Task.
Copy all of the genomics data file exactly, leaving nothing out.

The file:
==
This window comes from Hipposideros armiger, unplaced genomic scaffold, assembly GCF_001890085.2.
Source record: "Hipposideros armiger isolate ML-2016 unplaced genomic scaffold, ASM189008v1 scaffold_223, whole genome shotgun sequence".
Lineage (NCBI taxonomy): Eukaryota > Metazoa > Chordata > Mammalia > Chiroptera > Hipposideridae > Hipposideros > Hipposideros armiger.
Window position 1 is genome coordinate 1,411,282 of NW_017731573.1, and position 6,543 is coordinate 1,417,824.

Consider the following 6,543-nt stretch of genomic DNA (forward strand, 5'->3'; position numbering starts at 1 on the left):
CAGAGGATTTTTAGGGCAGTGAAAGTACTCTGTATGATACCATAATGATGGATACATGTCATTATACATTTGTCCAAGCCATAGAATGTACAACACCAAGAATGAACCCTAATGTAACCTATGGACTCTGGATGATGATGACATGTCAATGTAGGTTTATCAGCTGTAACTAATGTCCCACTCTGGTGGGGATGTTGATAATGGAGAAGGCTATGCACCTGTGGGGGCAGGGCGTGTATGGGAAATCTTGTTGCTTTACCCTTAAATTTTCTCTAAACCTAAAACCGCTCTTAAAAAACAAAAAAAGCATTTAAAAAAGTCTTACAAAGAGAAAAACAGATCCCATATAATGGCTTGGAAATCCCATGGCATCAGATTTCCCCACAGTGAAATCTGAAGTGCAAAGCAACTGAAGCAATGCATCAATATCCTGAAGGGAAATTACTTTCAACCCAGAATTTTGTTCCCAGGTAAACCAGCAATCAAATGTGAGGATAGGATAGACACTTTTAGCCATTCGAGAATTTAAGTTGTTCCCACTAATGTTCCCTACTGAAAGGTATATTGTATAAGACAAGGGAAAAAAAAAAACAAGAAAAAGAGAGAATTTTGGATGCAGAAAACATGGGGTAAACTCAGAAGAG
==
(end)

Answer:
This window comes from Hipposideros armiger, unplaced genomic scaffold, assembly GCF_001890085.2.
Source record: "Hipposideros armiger isolate ML-2016 unplaced genomic scaffold, ASM189008v1 scaffold_223, whole genome shotgun sequence".
Lineage (NCBI taxonomy): Eukaryota > Metazoa > Chordata > Mammalia > Chiroptera > Hipposideridae > Hipposideros > Hipposideros armiger.
Window position 1 is genome coordinate 1,411,282 of NW_017731573.1, and position 6,543 is coordinate 1,417,824.

Consider the following 6,543-nt stretch of genomic DNA (forward strand, 5'->3'; position numbering starts at 1 on the left):
CAGAGGATTTTTAGGGCAGTGAAAGTACTCTGTATGATACCATAATGATGGATACATGTCATTATACATTTGTCCAAGCCATAGAATGTACAACACCAAGAATGAACCCTAATGTAACCTATGGACTCTGGATGATGATGACATGTCAATGTAGGTTTATCAGCTGTAACTAATGTCCCACTCTGGTGGGGATGTTGATAATGGAGAAGGCTATGCACCTGTGGGGGCAGGGCGTGTATGGGAAATCTTGTTGCTTTACCCTTAAATTTTCTCTAAACCTAAAACCGCTCTTAAAAAACAAAAAAAGCATTTAAAAAAGTCTTACAAAGAGAAAAACAGATCCCATATAATGGCTTGGAAATCCCATGGCATCAGATTTCCCCACAGTGAAATCTGAAGTGCAAAGCAACTGAAGCAATGCATCAATATCCTGAAGGGAAATTACTTTCAACCCAGAATTTTGTTCCCAGGTAAACCAGCAATCAAATGTGAGGATAGGATAGACACTTTTAGCCATTCGAGAATTTAAGTTGTTCCCACTAATGTTCCCTACTGAAAGGTATATTGTATAAGACAAGGGAAAAAAAAAAACAAGAAAAAGAGAGAATTTTGGATGCAGAAAACATGGGGTAAACTCAGAAGAG